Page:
Welcome to Eureka Street

back to site

Masks save lives



Masks will save lives, president-elect Joe Biden declares on Twitter just days before he is sworn in as 46th President of the United States. More than 50,000 lives, according to experts, if Americans make an effort to cover their faces in public between now and April.

Main image: Man in mask (taiscaptures/Unsplash)

‘I know masks have become a partisan issue — but it’s a patriotic act,’ Biden explains. And the squabbling among respondents begins at once. There is no scientific evidence to prove that masks work, says one. What about the unmasked migrant caravan making its way this very moment from Honduras and Guatemala towards the Mexican-US border, asks another? It’s just a flu old man, claims a third.

It’s an infuriating conversation, akin to watching an ultra-slow-motion car crash from the comparative safety of my home in Australia. For even as detractors echo the baseless claims fomented by conspiracy theorists and the outgoing US president, infection and death rates in that country soar. What will it take, I wonder, to change these people’s minds? In an era as politically divisive as the one Americans (and Australians, for that matter) are living through, nothing is likely to convince detractors that COVID is an omnipresent threat — except perhaps the only thing with tangible currency in this whole blasted catastrophe: the visceral consequences of the pandemic itself. 

I needed no convincing of its peril when I received news just before Christmas that my cousin, aged 46, was in hospital in South Africa with complications resulting from COVID. He died the next day. Suddenly, this disease — from which we on this side of the world had been largely protected by determined leadership and a culture of compliance and a financially resourceful welfare system — had taken a malicious bite from my own extended family. It was a shock for which we were ill prepared, and a body blow for my aunt and uncle, who had lost their older son in a car crash 20 years earlier.

Days later, we heard that my London-based sister had tested positive for the virus. My cousin’s parents were by now COVID-positive too. While my sister gradually recovered and regained her sense of taste and smell, my uncle’s condition worsened; he was admitted to hospital in South Africa where he steadily declined and where, in a harrowing phone-call to my aunt less than two weeks into the New Year, he told her ‘I am dying’. The following afternoon his fear was realised. Just like that, my aunt had been robbed of her entire nuclear family unit, and of the chance to sit by her son’s and husband’s bedsides and say goodbye.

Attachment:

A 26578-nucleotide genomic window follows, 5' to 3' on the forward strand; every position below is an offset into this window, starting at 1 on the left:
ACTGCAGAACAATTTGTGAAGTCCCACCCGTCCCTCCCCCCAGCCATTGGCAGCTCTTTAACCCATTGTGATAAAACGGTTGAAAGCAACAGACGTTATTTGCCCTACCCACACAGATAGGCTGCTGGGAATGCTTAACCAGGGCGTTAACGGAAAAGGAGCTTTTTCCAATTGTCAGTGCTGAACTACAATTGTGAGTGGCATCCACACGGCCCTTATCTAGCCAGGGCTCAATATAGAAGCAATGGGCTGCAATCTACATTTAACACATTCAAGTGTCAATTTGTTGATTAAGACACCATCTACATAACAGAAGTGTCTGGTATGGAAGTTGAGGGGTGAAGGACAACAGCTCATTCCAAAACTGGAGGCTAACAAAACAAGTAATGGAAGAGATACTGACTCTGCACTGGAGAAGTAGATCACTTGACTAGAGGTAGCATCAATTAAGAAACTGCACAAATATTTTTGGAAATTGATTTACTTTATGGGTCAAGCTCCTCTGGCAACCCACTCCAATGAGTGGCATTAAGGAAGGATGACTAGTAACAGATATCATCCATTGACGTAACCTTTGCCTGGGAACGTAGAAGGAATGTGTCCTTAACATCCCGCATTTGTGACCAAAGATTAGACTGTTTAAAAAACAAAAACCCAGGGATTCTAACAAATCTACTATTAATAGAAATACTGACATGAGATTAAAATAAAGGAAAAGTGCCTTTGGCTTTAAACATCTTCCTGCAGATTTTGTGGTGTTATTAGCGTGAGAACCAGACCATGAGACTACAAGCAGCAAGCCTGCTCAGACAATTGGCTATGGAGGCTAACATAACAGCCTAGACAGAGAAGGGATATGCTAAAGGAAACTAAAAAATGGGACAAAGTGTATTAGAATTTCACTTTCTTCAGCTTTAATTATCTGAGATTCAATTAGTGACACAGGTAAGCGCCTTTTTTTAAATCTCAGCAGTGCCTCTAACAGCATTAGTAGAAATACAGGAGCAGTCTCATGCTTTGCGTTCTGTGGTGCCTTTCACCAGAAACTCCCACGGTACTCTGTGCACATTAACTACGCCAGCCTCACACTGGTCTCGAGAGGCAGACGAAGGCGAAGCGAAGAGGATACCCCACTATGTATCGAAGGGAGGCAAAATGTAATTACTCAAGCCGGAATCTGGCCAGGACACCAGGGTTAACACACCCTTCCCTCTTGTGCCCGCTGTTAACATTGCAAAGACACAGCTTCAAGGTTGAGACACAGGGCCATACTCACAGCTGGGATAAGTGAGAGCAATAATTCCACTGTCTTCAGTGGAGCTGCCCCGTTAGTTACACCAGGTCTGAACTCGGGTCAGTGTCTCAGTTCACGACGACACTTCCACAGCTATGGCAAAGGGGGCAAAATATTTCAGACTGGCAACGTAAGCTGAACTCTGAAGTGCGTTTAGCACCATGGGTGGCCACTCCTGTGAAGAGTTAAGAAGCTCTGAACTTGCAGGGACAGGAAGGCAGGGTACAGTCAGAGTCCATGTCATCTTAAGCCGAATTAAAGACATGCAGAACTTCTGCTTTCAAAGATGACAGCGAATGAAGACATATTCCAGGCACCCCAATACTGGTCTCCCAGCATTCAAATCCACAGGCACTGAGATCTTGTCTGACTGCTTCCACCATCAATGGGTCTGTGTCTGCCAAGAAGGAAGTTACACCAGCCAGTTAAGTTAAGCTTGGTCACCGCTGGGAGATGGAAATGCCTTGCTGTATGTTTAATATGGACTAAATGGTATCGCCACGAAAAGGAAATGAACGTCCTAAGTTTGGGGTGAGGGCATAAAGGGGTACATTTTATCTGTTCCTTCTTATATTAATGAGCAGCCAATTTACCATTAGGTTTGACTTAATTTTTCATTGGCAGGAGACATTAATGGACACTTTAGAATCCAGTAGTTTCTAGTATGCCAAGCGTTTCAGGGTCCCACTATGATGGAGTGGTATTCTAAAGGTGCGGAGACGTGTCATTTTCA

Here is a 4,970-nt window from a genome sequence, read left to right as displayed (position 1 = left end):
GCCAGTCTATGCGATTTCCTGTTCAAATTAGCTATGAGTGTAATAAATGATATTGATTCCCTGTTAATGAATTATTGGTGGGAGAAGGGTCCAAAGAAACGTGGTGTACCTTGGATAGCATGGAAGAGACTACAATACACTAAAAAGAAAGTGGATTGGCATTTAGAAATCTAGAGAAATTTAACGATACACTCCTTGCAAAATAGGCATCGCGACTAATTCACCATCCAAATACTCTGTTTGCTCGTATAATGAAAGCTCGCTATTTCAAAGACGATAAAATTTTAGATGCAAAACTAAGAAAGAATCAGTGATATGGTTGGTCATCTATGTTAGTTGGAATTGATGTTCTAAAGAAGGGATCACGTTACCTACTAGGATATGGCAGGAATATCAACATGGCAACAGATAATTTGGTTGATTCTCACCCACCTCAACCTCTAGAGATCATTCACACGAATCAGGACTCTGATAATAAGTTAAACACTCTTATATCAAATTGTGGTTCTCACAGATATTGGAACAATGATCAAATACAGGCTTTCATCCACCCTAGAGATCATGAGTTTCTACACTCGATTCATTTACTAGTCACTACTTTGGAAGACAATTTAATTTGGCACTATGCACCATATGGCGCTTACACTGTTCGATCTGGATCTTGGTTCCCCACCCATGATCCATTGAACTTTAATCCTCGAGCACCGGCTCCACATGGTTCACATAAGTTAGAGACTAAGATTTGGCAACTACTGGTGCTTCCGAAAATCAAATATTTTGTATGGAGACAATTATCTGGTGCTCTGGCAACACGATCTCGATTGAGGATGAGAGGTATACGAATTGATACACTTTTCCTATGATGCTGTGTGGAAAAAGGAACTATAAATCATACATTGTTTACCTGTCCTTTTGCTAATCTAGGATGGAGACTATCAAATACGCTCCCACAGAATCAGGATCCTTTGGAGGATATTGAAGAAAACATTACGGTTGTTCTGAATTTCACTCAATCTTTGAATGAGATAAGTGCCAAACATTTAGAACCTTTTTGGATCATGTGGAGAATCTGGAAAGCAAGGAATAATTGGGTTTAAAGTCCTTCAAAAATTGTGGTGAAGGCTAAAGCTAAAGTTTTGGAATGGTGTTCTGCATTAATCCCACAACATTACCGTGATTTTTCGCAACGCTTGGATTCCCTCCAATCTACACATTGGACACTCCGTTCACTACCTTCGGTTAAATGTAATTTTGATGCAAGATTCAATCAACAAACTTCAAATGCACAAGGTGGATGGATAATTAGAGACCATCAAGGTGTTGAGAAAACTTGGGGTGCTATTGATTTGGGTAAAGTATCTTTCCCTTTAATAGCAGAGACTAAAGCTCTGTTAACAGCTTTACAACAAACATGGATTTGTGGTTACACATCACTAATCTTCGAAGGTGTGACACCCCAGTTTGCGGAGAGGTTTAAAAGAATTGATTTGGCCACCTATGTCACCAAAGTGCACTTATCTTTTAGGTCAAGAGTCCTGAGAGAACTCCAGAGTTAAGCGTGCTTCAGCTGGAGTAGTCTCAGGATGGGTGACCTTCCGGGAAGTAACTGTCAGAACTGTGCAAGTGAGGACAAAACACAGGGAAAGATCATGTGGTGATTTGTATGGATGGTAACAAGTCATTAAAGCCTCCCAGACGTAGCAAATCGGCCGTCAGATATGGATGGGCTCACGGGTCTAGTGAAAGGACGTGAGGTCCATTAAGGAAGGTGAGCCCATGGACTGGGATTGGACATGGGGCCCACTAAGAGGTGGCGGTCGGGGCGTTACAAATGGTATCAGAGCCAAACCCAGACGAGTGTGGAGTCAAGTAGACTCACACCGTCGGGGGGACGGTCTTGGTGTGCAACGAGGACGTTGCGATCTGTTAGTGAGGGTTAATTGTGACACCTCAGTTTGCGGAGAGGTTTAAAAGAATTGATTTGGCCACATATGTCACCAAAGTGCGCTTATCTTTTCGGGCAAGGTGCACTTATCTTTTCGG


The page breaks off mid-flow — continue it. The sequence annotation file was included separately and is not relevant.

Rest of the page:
This personal family tragedy playing out over Christmas and New Year was experienced against the broader backdrop of insurrection on the world’s political stage — a revolt intimately bound up with the out-of-control pandemic and President Trump’s determination to capitalise on it in his effort to secure a second term in office. The west, it seemed, had been split decisively in two: on this side were those who believed in rationality and science, on that side were those who seemed to question the earth’s very orbit. The once-assured democratic conventions underpinning our political systems and the respect for human life they fundamentally espoused had been fractured, seemingly beyond repair. Trump had become a super-spreader not only (quite possibly) of COVID but — more dangerous by far — of the ideology guaranteed to amplify its contagion.


"But it’s the simplest of actions that embody society’s collective will to prevent those potential ‘50,000 deaths’, to pursue longevity for all; they are small steps, and yet they serve — especially in the case of people with pre-existing health conditions or advancing age — as an expression of solidarity and a compact to protect one another."


In a climate as hostile as this, the dialogue on social media platforms such as Twitter swiftly descend into invective; there seems little chance of arguing constructively with people radicalised into believing the COVID infection rates have been inflated and masks don’t work and the American election was stolen (and, make no mistake, there are many Australians among such diehard believers). No amount of evidence will convince them, nor appeal to their humanity. The only thing that will sway intractable dogmas, it seems, is a physical decline brought on by the virus itself.

But for many the conversion comes too late. While former New Jersey Governor Chris Christie called publically for Trump to encourage the wearing of masks after he contracted COVID himself during a function at the White House, Florida taxi driver Brian Lee Hitchens wasn’t so lucky. He lost his wife to the virus, and was hospitalised with it himself, after first believing conspiracy theories claiming the virus was a hoax or had to something to do with 5G.

‘And now I realise that coronavirus is definitely not fake,’ he told the BBC in an interview from his hospital bed in May last year. ‘It's out there and it's spreading.’